Putting together jigsaw puzzle

jkt85

New Member
indonesia-jakarta
Hi everyone,
while I was putting together jigsaw puzzle, my kid took one piece of the puzzle and asked me to place it on the right place. What word should i use to replace the word "assemble" in the sentence below :
"Dad, can you help me to assemble this piece".

I'm not sure if i can use "put" because i think put doesn't suggest i have to put it in the right place.
 
  • Myridon

    Senior Member
    English - US
    You can assemble the puzzle, but you can't assemble a piece. The piece is complete - it has no parts to assemble.
    "Put" is good but you can't just say "put this piece." "Can you help me put this piece in the right place?"
    "Can you help me place this piece?" might work but it sounds a little formal even for an adult. It doesn't sound like something a child would say.
     

    PaulQ

    Senior Member
    UK
    English - England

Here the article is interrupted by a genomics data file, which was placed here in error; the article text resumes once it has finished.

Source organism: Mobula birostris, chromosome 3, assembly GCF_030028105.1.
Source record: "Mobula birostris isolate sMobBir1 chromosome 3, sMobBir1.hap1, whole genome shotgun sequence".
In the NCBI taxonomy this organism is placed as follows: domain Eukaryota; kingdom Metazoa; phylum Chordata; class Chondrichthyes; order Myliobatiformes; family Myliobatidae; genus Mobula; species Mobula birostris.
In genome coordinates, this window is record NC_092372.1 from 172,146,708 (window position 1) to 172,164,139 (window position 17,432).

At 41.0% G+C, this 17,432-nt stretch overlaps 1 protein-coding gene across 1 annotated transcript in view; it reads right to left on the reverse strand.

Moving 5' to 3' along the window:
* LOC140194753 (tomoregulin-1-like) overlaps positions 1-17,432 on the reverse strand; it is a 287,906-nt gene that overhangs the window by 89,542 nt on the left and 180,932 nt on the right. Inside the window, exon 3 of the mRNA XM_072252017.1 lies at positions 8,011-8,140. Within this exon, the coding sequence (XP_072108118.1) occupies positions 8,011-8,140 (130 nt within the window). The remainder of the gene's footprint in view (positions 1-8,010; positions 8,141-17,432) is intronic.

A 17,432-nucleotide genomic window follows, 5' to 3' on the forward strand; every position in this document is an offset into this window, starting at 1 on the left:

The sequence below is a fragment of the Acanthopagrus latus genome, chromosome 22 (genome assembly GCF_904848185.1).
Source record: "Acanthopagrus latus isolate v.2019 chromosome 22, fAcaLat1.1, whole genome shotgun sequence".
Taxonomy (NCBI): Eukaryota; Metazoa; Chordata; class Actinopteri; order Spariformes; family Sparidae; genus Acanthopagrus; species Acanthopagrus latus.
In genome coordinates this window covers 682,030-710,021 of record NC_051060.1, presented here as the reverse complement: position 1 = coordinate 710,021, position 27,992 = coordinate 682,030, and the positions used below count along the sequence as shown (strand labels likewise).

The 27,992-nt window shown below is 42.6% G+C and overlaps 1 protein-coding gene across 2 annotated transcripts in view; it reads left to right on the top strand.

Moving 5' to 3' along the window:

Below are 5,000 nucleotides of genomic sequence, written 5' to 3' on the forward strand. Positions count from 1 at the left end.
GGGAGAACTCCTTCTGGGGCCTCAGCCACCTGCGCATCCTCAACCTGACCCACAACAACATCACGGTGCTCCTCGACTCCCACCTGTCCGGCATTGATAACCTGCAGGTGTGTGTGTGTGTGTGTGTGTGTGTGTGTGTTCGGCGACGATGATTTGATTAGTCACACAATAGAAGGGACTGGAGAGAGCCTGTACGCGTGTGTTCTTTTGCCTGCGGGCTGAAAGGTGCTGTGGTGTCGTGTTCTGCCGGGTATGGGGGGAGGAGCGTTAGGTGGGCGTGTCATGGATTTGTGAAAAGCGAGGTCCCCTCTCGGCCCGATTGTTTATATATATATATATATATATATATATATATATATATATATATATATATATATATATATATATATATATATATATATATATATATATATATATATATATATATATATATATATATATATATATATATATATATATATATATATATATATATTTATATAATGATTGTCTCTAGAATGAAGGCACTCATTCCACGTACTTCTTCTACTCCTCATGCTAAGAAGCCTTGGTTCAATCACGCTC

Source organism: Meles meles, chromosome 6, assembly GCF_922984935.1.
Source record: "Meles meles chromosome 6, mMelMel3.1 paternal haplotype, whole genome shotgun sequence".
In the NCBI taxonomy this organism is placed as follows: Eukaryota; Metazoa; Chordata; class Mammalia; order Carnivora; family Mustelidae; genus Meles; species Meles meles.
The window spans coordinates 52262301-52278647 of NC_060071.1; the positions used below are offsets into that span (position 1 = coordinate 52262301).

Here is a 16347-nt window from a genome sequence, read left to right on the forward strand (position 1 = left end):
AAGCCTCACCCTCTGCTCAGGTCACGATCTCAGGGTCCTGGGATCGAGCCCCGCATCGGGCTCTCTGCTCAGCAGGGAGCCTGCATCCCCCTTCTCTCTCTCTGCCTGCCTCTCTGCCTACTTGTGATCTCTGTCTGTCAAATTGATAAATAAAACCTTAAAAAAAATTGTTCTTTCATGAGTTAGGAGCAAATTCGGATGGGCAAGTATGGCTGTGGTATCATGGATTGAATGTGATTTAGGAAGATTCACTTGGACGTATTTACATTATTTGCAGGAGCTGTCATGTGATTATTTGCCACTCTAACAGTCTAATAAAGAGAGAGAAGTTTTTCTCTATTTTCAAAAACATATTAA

and asked me to place put it on in the right place.
    "Dad, can you help me to assemble this piece". :cross: You cannot "assemble (= to put together)" one piece. You assemble a jigsaw from the pieces.

    Idiomatically:
    "Dad, can you help me to find where this piece goes?"
    "Dad, can you help me with this one/piece?"
    "Dad, where does this [piece] go?"
    "Dad, where do I put this piece?"
     

    jkt85

    New Member
    indonesia-jakarta
    Thanks everyone. I get it now.

    @PaulQ could you tell me why I can't use "place" in the sentence above? Because i thought "place" and "put" share similar meaning like in the sentence mentioned by myridon "Can you help me place this piece?".
    Is it because it sounds too formal?
     

    PaulQ

    Senior Member
    UK
    English - England
    @PaulQ could you tell me why I can't use "place" in the sentence above? Because i thought "place" and "put" share similar meaning like in the sentence mentioned by myridon "Can you help me place this piece?".
    Is it because it sounds too formal?
    "To place" not only 'sounds' formal, it is far too formal.

    "To place" in this context, and without a locative adverb/adverbial phrase, would mean "to associate <noun> with its exact location" and would not (necessarily) involve actually moving the piece.

    This use of place can be seen in the more figurative use
    A: "Who's that man over there? I recognise his face but I can't quite place it."
    B: "I think he is the man who we saw at the pub three days ago - the man who was shouting at his dog."
    A: "Ah yes, that's him!"
     
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